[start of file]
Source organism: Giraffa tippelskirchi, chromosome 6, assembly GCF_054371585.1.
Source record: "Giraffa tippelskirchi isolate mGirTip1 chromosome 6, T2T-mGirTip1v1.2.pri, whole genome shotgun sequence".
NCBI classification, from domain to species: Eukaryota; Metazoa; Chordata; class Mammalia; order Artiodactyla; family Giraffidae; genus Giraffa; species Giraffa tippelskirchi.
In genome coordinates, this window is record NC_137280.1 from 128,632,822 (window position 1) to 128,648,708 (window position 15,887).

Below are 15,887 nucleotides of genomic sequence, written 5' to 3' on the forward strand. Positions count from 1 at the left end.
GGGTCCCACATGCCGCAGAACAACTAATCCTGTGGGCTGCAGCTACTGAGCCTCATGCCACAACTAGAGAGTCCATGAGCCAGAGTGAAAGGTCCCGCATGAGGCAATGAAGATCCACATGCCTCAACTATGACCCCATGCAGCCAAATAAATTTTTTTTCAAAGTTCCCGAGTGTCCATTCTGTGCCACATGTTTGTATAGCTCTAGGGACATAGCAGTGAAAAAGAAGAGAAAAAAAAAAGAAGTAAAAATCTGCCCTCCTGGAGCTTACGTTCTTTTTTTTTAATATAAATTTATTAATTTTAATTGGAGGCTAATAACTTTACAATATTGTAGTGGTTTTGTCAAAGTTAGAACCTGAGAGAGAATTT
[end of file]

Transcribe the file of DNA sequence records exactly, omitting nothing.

Source organism: Giraffa tippelskirchi, chromosome 6, assembly GCF_054371585.1.
Source record: "Giraffa tippelskirchi isolate mGirTip1 chromosome 6, T2T-mGirTip1v1.2.pri, whole genome shotgun sequence".
NCBI classification, from domain to species: Eukaryota; Metazoa; Chordata; class Mammalia; order Artiodactyla; family Giraffidae; genus Giraffa; species Giraffa tippelskirchi.
In genome coordinates, this window is record NC_137280.1 from 128,632,822 (window position 1) to 128,648,708 (window position 15,887).

Below are 15,887 nucleotides of genomic sequence, written 5' to 3' on the forward strand. Positions count from 1 at the left end.
GGGTCCCACATGCCGCAGAACAACTAATCCTGTGGGCTGCAGCTACTGAGCCTCATGCCACAACTAGAGAGTCCATGAGCCAGAGTGAAAGGTCCCGCATGAGGCAATGAAGATCCACATGCCTCAACTATGACCCCATGCAGCCAAATAAATTTTTTTTCAAAGTTCCCGAGTGTCCATTCTGTGCCACATGTTTGTATAGCTCTAGGGACATAGCAGTGAAAAAGAAGAGAAAAAAAAAAGAAGTAAAAATCTGCCCTCCTGGAGCTTACGTTCTTTTTTTTTAATATAAATTTATTAATTTTAATTGGAGGCTAATAACTTTACAATATTGTAGTGGTTTTGTCAAAGTTAGAACCTGAGAGAGAATTT